compelling that the needs of African-American boys. There’s also no reason to assume
that the benefits of the particular pedagogical theories behind Ujamaa (e.g. engaging
students through their culture, concerns, etc.) would be less successful in raising female
achievement. Of course, if the Splitsville school board did decide to establish a female
version of Ujamaa, the Court might still have to decide the question it avoided in Hogan
and VMI - namely, whether a limited number of state-sponsored “separate but equal”
schools are permissible in the gender context, or whether the establishment of even a few
such sex-segregated schools within an otherwise gender-integrated system “inherently”
reinforce stereotypes and duplicate patterns of subordination in such a way as to violate
the Equal Protection Clause. (In answering this question, the Court might take notice of a
widely-publicized study - released since you took the exam — that questions some of the
previously-assumed benefits to girls that attend sex-segregated schools.)
Question 3 - Is Ujamaa a Good Idea?
I have no model answer for the third question in this part; the purpose of the
question was simply to give you an opportunity to consider some of the issues raised
above and arrive at your own conclusions. I did find it interesting that, based on a
justifiable skepticism in the prospect of truly integrated schools and an equally justified
concern over the desperate condition of many inner city schools, a slim majority of you
favored the idea of a Ujamaa-type program (although a far larger majority concluded that
as a legal matter the particular program outlined in the hypo couldn’t survive
constitutional scrutiny).

31 posted on 07/31/2008 2:02:56 PM PDT by Pikachu_Dad
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To: Pikachu_Dad

Once again, he is focusing on the 14th Amendment.

Hmmm, pretty obnoxious using Mary and Joseph in Bethlehem city as the alleged clients who want to clone their daughter Dolly.

Was this when the sheep cloning controversy with Dolly the sheep was hot?

The second question is a school desegregation case.

32 posted on 07/31/2008 2:12:16 PM PDT by Pikachu_Dad
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To: Pikachu_Dad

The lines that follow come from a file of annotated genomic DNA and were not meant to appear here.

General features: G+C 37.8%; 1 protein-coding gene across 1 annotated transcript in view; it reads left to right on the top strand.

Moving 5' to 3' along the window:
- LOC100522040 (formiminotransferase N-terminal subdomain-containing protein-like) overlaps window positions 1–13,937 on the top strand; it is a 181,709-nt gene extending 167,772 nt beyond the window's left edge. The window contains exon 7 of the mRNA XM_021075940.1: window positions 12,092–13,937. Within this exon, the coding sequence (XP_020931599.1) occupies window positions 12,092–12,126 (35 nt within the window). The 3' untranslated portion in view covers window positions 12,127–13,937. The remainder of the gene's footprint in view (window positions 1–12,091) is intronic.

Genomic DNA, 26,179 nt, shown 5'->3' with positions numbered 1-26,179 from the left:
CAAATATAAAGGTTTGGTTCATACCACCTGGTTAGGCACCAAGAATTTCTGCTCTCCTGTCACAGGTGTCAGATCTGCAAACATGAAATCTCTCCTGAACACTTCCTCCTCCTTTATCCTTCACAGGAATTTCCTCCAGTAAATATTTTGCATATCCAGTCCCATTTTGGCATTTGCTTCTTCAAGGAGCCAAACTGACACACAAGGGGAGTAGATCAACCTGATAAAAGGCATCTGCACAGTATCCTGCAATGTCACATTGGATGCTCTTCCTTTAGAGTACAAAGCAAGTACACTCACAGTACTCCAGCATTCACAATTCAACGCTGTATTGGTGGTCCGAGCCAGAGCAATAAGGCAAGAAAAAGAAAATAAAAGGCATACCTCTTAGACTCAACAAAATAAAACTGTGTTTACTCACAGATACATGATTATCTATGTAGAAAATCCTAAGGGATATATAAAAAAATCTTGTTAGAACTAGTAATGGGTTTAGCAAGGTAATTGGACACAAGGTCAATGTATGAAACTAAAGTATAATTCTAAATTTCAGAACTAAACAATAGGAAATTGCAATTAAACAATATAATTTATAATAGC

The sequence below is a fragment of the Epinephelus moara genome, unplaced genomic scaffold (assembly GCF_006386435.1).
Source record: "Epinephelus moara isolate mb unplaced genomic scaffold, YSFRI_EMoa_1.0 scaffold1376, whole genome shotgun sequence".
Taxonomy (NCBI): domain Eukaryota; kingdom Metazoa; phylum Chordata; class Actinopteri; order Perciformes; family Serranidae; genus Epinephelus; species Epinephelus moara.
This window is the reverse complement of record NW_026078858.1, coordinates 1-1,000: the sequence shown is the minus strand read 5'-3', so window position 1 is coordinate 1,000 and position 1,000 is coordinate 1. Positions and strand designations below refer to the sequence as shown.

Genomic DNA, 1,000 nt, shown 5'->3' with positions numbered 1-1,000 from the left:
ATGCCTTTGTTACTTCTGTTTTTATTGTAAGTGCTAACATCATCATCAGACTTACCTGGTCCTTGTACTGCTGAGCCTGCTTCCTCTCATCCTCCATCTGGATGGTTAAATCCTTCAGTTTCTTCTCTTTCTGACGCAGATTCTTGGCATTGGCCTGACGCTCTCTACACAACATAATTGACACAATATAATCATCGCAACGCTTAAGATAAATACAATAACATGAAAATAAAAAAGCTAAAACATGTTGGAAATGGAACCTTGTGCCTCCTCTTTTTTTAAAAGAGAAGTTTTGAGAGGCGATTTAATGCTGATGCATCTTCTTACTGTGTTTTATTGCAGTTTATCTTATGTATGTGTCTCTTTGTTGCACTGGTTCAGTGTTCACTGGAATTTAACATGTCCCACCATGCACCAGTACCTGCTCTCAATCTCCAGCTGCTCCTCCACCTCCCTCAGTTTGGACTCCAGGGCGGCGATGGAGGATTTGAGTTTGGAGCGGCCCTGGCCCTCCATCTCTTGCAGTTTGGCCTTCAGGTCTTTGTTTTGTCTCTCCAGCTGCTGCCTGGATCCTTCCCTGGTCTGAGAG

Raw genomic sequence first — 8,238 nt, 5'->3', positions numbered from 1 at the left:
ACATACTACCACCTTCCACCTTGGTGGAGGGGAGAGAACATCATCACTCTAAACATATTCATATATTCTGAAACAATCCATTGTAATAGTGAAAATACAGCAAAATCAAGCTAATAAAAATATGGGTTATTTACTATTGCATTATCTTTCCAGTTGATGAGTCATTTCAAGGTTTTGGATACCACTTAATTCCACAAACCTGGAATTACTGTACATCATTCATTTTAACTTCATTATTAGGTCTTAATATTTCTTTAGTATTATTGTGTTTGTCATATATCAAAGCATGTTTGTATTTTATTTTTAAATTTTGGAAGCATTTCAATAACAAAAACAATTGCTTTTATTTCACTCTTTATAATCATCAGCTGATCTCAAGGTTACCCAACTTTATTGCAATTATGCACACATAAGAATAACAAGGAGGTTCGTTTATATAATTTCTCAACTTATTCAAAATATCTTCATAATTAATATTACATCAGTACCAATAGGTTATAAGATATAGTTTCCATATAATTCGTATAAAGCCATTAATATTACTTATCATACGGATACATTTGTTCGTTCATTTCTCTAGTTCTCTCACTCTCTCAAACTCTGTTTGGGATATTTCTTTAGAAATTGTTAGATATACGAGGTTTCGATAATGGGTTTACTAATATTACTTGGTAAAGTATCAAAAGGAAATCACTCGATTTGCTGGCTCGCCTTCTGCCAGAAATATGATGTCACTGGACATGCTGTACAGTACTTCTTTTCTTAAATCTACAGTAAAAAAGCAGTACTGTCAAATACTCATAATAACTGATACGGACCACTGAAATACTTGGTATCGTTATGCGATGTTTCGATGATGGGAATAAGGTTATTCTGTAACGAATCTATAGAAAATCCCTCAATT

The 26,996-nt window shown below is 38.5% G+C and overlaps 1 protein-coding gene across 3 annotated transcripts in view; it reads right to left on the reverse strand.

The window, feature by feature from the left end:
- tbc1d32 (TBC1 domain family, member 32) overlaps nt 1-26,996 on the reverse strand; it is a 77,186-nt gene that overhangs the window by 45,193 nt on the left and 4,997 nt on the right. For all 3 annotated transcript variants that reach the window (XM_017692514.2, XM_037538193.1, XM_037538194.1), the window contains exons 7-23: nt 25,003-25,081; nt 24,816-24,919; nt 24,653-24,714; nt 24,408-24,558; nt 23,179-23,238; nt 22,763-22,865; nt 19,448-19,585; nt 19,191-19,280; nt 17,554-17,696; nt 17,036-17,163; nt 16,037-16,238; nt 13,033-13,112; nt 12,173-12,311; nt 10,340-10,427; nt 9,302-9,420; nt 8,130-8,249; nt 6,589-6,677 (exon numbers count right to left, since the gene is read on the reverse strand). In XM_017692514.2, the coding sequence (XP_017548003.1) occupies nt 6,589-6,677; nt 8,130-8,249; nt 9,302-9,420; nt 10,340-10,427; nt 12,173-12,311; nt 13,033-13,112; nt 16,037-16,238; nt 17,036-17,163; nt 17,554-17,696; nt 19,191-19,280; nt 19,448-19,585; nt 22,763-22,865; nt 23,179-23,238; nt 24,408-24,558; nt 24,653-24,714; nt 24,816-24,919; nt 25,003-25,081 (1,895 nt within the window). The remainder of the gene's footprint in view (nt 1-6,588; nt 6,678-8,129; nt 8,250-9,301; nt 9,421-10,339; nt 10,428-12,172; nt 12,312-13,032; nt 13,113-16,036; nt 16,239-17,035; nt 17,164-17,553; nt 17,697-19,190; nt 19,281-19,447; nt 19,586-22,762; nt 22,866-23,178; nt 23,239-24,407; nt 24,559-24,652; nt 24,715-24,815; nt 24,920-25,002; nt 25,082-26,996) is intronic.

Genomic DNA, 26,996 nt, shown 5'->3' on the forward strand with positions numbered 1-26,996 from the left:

Text for the 1998 test. No answer key was provided.

Final Examination
December 10 ,1998
9:00 a.m. to 5:00 p.m.
Autumn Quarter, 1998
Prof. Obama
1. This is an open book exam. You may use any materials or notes used in our
class. You may not refer to cases, articles, etc. that were not used in class.
2. You will have eight hours, inclusive of travel time, to complete the exam. The
exam is designed, however, to be completed in three to four hours. Feel free
to use the extra hours as you wish.
3. The exam consists of two Parts. In grading the exam, I will treat each Part as
roughly equal in weight. The numbered questions within each part will be
accorded roughly equal weight, although they are obviously interrelated and
will be graded as such. In other words, don’t worry if your answer to one
numbered question is longer or shorter than another. Just make sure that you
have answered ail the questions in each Part.
4. I would greatly prefer that your answer be typed or word-processed.
Assuming you type, you must double-space, use a 12-point font, and
provide for at least one inch margins all the way around the page. This
works out to roughly 435 words per page (five characters per word).
Your answer must be no more than 12 pages (or roughly 5,200 words); I
will stop reading after 12 pages.
5. If you really truly cannot type, or lack access to a word processor, then you
may use a bluebook. Please write on only one side of each bluebook page, put
your exam number on each bluebook, and remember to skip lines. The rough
5,200 word limit still applies.
6. Read each question carefully and think before you write. Please do not feel
obliged to make use of the 12 page maximum in formulating your
answers. Precision and imagination, rather than volume, is what counts.
Good luck, and have a fine holiday.
Part One (One and one half hours)
New Prosperity is the capital of Prosperity, a midwestern state in the United
States. Like many medium-sized, midwestem cities, New Prosperity went through tough
economic times in the 1980s, as manufacturing plants closed and high-tech industries
located in surrounding suburbs. Also like many large midwestem cities, New Prosperity
suffers from long-standing patterns of housing segregation: most of the thirty percent of
New Prosperity’s population that is black resides in an impoverished enclave - known as
Hardsville — on the west side of town.
In part, Hardsville’s racial isolation is the result of white flight and the limited
economic means at the disposal of the black community. It is also well-documented,
however, that Hardsville’s racial isolation arose in part due to decisions by a whitecontrolled
city government prior to the seventies that were purposely discriminatory.
Public housing was concentrated in the area, and the courts enforced restrictive covenants
for many years. For years after blacks moved into the area, Hardsville did not receive its
fair share of city services and school dollars. Roads and public transportation lines were
routed to inhibit easy access between Hardsville and the rest of the city. Indeed, only one
main transportation artery exists between Hardsville and the city’s center — the six-lane
Division Parkway, which runs east-west from one end of the city to the other, and carries
not only vehicular traffic, but the city’s primary east-west bus line.
There is no indication that the city continues to engage in overt discrimination.